This time of year all the headlines are about the new players and National Signing Day, but the reason the Ducks are among the contenders for the first FBS football playoff is because of the players who are coming back.
Byron Marshall rushed for over a thousand yards as a sophomore, ably stepping into the role of lead running back after Kenjon Barner graduated to the NFL. He overcame pessimism and a late-season injury to achieve the milestone, and along the way, he showed himself to be be a tough, consistent, determined runner who took good care of the football and used his blocks effectively.
Marshall plan: Royce Freeman and Thomas Tyner get the ooos and aaahhs, but Byron Marshall was the steady, capable bread-and-butter of the Oregon attack in 2013, shown here driving for yards against Utah (Scott Olmos, USA Today Sports Images).
In one stretch at mid-season, Marshall paced the Ducks with five straight 100-yard games, including 19 for 106 and two touchdowns against Washington, 21 for a season-high 192 and 3 scores against Washington State, and 19 for 133 and 3 more tds against UCLA.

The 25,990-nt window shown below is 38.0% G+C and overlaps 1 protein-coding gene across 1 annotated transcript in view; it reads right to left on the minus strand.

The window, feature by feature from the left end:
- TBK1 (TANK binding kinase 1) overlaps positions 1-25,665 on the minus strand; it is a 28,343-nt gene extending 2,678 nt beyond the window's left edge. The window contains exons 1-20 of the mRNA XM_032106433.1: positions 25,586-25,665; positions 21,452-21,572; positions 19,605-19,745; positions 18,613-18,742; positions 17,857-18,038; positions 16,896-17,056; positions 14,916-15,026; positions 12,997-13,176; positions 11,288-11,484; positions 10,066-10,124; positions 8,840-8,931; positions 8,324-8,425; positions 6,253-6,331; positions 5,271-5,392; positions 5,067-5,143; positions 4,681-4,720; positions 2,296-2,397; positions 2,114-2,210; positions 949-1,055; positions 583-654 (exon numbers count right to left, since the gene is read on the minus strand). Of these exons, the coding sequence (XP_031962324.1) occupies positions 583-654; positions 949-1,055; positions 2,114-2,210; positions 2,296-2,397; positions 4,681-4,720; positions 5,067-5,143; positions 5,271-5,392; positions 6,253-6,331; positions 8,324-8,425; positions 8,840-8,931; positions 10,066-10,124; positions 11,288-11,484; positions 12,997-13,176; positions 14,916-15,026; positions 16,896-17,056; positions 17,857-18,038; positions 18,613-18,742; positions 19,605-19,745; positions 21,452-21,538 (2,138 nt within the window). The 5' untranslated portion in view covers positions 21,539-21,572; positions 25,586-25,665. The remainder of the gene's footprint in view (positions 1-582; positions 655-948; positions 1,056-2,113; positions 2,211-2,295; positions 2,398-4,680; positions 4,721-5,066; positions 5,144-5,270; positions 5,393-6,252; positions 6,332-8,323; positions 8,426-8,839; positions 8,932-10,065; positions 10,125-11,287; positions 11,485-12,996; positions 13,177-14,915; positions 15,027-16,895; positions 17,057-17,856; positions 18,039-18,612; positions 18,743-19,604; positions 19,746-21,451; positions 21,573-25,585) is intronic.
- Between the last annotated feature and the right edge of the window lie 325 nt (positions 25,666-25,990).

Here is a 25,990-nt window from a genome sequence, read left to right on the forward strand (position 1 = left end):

Marshall busted loose for a career-long 49-yard touchdown run in the opener against Nichols State, on his way to 124 yards on just 8 carries.
He didn’t really become the starter until De’Anthony Thomas went down with an injury on the opening kickoff against California, but he responded in that game with 19 carries for 130 yards and two tds off the bench.
Built for durability at 5-10, 201, Marshall is quick enough with 10.67 speed in the 100 meters, electronic 4.77 in the 40. He’s also strong, powering up 455 in the squat during winter testing in 2012.
Marshall was a 4-star player coming out of high school, rated the best running back prospect in the West while prepping at Valley Christian High in San Jose.
Right before the Alamo Bowl, All-conference center Hroniss Grasu told Beth Mannion of the Oregon Daily Emerald, “Even though he is a second year sophomore he is a leader on this team,” Grasu said. “He is a guy we all look up to and he brings some really great energy on the field and I am really excited to have him back.”
Like many young running backs, Marshall struggled early with dancing in the hole, but he’s learned to take what’s there and drive forward. As a freshman in 2012, he lost just four yards on his final 63 carries. That’s an important stat. Negative plays are drive-killers, particularly for spread teams.
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